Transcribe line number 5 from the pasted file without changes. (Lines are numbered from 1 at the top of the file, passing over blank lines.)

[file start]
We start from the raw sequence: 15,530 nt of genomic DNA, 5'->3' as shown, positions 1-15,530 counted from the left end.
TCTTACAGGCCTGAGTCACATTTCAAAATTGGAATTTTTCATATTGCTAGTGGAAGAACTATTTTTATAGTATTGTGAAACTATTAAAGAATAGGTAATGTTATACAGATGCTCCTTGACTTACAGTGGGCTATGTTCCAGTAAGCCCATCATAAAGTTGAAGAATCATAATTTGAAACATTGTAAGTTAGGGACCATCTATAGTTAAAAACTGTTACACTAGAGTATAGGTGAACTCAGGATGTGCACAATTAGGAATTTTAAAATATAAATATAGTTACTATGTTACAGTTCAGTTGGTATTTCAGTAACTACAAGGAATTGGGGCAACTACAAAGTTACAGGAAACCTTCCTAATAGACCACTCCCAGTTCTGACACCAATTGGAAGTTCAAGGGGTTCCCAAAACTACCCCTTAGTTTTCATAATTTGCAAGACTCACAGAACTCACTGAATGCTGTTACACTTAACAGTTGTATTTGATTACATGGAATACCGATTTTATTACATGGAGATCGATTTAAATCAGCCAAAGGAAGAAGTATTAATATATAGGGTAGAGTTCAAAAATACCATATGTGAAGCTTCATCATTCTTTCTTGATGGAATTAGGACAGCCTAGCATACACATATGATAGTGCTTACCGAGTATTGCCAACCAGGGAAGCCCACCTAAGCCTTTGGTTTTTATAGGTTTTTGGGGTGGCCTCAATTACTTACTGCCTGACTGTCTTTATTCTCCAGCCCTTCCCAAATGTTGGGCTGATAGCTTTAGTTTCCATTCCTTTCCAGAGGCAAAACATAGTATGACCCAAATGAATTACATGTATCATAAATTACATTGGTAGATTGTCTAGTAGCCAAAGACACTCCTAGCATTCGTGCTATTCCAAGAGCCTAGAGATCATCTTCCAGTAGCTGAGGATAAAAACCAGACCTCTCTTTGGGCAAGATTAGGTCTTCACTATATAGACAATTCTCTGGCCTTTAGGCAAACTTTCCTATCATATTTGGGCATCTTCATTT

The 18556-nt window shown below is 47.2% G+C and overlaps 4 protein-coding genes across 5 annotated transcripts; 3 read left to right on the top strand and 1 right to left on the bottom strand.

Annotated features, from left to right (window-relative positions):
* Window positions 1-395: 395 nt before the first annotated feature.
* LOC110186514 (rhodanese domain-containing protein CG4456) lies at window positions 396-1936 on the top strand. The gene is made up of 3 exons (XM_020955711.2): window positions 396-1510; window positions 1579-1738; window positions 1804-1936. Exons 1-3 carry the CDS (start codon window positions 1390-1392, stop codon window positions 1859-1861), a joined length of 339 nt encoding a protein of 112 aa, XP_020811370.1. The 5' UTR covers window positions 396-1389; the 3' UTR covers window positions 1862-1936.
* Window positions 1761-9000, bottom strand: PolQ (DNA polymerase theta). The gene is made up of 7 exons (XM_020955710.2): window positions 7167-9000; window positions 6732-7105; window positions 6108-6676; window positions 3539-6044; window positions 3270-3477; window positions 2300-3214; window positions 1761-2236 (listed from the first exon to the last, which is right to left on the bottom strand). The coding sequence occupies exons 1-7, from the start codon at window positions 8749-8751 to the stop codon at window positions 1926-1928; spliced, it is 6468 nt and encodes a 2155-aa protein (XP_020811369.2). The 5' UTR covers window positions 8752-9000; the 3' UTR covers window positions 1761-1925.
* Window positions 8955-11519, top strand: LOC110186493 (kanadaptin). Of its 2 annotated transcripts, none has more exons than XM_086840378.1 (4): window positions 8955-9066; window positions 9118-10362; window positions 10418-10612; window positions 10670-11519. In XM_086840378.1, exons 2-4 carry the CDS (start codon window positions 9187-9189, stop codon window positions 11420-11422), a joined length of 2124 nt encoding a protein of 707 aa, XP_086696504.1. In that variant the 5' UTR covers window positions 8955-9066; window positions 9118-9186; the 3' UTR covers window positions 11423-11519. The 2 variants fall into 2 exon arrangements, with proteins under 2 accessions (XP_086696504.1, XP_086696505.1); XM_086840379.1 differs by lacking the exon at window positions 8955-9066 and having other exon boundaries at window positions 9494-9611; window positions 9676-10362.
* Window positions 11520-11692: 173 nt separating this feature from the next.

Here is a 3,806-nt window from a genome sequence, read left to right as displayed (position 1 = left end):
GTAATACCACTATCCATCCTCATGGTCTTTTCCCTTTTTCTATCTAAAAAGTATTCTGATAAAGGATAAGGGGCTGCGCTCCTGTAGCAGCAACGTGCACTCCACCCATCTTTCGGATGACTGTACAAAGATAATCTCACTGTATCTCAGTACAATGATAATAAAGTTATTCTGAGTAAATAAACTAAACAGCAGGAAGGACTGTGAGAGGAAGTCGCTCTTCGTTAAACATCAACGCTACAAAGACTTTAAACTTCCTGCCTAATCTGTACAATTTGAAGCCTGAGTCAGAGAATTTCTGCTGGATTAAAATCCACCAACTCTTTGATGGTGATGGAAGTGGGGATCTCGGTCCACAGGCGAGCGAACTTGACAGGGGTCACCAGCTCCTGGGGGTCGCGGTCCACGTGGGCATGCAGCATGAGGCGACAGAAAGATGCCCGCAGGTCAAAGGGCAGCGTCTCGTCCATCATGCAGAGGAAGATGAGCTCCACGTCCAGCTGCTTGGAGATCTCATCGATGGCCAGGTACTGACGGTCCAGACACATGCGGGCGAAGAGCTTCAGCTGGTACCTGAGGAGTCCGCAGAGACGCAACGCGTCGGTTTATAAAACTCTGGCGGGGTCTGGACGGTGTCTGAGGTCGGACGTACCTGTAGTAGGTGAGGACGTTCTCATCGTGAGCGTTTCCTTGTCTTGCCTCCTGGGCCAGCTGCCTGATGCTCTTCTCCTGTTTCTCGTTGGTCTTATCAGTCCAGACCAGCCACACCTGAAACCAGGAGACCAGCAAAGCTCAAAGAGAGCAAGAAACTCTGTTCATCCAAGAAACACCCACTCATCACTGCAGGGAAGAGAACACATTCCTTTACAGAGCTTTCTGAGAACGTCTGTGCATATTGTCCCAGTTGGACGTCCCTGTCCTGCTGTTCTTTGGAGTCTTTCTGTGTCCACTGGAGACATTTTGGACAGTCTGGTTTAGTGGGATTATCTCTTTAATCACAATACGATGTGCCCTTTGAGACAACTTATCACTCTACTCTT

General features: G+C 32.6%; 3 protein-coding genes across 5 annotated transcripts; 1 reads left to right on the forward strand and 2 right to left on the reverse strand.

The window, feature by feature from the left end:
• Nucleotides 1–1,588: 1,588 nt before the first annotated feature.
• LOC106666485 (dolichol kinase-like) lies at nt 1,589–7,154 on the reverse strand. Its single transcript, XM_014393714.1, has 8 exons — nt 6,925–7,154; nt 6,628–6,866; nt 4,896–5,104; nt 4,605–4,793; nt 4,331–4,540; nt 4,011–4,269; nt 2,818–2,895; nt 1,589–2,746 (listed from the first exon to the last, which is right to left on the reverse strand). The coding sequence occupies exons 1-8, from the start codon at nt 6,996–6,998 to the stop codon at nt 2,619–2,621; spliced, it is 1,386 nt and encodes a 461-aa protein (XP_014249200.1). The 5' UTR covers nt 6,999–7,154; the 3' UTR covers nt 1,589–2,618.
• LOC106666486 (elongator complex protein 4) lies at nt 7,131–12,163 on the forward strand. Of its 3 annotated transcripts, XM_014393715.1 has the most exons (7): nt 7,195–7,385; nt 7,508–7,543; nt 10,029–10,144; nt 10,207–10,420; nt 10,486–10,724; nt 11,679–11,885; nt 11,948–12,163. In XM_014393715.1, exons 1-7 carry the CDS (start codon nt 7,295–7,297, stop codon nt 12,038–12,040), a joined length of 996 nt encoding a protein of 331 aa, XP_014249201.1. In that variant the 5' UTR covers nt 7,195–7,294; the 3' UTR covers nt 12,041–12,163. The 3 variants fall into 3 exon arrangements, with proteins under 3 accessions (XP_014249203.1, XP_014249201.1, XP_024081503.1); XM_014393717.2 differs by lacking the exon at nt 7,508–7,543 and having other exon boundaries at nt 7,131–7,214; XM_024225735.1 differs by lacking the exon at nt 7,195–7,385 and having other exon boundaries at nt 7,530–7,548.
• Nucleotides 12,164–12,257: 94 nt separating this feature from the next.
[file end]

* Window positions 1-395: 395 nt before the first annotated feature.